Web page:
According to a report by The New York Times, federal law enforcement officials are renewing a push for a legal mandate that would require smartphone makers to build a backdoor for an easier way to gain access to encrypted mobile devices. However, Apple SVP Craig Federighi has strongly opposed the idea, saying it makes “no sense” to weaken a device’s security.
“Proposals that involve giving the keys to customers’ device data to anyone but the customer inject new and dangerous weaknesses into product security. Weakening security makes no sense when you consider that customers rely on our products to keep their personal information safe, run their businesses or even manage vital infrastructure like power grids and transportation systems.”
Citing people familiar with the matter, the report notes that the FBI and Justice Department have been meeting with security researchers on ways of enabling “extraordinary access” to encrypted devices. As a result, Justice Department officials are claimed to be convinced it’s possible to enable a backdoor without weakening the security of devices against cyber attacks.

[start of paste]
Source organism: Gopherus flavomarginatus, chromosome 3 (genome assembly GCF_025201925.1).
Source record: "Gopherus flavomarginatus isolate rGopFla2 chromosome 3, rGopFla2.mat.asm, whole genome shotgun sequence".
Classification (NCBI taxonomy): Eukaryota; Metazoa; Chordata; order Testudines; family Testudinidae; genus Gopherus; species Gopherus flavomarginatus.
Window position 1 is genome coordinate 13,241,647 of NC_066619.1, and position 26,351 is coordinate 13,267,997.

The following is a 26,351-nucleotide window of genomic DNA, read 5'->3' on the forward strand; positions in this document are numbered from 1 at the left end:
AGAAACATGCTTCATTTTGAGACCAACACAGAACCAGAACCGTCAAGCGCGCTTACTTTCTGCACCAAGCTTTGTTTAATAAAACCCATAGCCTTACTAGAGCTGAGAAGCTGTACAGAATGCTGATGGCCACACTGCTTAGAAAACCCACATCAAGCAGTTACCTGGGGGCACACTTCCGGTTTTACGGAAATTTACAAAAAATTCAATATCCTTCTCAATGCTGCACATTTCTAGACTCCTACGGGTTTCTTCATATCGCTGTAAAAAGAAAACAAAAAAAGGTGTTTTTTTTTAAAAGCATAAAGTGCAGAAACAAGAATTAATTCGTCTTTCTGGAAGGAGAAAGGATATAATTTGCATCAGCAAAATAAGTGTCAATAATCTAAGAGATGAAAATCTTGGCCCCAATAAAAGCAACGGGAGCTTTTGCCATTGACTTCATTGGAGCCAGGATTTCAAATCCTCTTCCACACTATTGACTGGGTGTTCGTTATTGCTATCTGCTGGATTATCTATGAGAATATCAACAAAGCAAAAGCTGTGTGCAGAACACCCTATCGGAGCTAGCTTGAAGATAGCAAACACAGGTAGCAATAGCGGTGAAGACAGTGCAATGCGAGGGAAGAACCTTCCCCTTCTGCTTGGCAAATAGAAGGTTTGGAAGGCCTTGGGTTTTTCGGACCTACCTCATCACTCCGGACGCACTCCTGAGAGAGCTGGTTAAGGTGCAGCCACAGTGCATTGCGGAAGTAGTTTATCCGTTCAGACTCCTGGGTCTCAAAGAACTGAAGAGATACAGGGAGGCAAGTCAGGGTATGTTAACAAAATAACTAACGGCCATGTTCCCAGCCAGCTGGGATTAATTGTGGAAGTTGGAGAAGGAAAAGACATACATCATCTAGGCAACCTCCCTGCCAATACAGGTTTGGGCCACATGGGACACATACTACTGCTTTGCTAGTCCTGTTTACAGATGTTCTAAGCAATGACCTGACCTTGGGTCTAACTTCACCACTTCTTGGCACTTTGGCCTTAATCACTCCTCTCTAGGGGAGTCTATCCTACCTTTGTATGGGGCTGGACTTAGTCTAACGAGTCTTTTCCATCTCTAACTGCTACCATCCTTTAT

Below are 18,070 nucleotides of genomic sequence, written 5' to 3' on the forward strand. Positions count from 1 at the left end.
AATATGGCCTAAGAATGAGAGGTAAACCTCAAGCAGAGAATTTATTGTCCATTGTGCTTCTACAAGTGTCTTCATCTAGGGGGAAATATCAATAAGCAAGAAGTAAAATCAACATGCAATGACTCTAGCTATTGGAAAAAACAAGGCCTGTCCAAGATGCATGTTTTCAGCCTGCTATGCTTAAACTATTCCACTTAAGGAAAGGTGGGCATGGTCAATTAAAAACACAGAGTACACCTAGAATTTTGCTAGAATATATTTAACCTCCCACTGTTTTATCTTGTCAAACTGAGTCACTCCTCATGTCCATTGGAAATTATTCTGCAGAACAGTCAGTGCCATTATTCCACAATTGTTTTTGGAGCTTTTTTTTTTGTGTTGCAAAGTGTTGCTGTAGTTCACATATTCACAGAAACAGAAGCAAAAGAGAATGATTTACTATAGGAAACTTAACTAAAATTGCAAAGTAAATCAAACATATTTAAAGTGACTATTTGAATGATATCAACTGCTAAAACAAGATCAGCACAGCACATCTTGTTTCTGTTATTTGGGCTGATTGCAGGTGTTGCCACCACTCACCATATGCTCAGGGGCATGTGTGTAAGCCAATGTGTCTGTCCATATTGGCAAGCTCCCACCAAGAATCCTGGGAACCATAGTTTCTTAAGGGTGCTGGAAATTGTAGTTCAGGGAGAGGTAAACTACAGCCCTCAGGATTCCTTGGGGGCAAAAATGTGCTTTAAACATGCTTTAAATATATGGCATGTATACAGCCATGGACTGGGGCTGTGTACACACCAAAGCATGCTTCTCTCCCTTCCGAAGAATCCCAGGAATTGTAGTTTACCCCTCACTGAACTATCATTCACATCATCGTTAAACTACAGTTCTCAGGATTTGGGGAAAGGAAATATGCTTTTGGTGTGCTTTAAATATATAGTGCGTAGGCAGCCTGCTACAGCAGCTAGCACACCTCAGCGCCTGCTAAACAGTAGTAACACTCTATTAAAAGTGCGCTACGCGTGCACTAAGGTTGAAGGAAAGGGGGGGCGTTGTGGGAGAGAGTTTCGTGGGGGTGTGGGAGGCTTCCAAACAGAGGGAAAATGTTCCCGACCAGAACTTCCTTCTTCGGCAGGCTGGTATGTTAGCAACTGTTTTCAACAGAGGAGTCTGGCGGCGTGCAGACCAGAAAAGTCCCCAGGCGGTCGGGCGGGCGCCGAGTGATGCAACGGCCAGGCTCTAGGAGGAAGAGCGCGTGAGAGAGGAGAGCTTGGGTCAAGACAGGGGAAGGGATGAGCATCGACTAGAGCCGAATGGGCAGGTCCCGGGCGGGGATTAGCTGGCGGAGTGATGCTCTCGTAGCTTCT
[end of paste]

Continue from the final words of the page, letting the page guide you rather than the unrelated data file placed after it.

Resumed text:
Last month, the Trump administration reportedly circulated a memo among economic and security agencies, suggesting ways to think about solving the issue. Meanwhile, the law enforcement officials have revived talks in the executive branch over whether to ask Congress to enact legislation mandating the access mechanisms.
While Apple has provided access to iCloud data when served with legal orders in the past, it continues to resist the U.S. government’s efforts to provide a backdoor into iOS devices.